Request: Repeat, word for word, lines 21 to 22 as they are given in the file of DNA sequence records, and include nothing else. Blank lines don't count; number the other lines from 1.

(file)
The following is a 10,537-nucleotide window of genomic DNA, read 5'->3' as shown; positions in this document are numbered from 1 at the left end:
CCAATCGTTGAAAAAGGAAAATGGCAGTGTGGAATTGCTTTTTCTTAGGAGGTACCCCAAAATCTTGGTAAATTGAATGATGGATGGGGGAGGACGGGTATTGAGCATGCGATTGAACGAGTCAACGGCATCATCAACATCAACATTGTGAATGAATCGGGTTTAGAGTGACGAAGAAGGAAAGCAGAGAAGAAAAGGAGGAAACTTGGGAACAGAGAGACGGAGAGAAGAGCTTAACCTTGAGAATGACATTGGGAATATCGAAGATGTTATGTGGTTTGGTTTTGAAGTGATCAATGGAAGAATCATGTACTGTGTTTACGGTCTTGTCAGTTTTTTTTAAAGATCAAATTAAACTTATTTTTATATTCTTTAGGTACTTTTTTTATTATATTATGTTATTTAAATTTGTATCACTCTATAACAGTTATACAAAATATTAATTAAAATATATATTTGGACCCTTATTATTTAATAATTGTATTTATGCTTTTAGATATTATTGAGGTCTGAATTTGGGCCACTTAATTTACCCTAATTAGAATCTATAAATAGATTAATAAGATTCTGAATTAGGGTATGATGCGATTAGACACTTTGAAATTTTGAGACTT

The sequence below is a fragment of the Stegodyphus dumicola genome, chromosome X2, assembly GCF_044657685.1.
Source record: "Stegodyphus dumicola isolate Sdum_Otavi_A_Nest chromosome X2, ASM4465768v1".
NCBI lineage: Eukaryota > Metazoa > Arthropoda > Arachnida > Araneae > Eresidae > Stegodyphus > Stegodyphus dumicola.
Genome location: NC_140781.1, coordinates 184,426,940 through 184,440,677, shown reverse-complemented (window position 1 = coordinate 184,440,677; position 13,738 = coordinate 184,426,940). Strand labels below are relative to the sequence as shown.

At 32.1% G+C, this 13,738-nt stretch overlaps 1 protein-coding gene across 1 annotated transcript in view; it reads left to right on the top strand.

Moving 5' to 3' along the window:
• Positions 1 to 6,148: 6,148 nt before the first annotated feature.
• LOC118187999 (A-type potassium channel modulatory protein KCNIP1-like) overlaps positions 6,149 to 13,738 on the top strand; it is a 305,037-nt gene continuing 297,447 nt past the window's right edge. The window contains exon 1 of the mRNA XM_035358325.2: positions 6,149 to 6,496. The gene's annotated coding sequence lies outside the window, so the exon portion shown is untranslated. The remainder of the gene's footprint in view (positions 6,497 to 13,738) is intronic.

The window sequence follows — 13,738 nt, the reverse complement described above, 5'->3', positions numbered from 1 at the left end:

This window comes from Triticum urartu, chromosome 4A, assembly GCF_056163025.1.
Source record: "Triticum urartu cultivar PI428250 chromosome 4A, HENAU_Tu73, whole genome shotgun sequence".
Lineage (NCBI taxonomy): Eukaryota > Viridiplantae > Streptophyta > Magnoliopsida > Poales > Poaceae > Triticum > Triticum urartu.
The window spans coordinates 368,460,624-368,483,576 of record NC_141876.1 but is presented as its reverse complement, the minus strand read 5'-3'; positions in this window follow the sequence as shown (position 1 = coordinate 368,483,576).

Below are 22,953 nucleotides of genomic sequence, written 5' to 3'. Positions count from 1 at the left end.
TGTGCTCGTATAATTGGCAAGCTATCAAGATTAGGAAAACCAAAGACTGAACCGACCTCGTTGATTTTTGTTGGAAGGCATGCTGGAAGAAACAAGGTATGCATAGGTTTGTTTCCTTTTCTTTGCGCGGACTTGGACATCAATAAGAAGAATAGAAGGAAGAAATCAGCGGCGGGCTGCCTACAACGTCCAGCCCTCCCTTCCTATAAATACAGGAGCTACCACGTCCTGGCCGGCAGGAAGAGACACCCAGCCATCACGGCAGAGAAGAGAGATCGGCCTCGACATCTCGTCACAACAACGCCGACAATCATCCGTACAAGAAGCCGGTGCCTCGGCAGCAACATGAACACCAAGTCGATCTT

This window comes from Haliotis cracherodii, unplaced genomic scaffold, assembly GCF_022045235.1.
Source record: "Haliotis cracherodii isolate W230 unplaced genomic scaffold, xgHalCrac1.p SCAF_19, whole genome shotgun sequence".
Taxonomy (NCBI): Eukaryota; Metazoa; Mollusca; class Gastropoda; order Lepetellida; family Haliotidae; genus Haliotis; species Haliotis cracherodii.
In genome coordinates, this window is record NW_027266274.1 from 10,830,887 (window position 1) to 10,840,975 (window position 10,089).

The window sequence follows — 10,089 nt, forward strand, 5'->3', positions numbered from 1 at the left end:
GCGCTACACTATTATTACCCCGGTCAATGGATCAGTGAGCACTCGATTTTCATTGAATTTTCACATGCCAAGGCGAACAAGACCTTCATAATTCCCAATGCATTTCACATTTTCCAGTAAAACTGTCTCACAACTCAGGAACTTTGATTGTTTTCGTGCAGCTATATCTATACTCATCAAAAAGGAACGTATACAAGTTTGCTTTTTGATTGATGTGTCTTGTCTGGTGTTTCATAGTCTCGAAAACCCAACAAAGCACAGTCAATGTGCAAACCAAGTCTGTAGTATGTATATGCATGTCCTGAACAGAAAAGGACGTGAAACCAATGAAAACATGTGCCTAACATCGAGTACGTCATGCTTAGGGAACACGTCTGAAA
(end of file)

In genome coordinates, this window is record NW_027266274.1 from 10,830,887 (window position 1) to 10,840,975 (window position 10,089).

The window sequence follows — 10,089 nt, forward strand, 5'->3', positions numbered from 1 at the left end: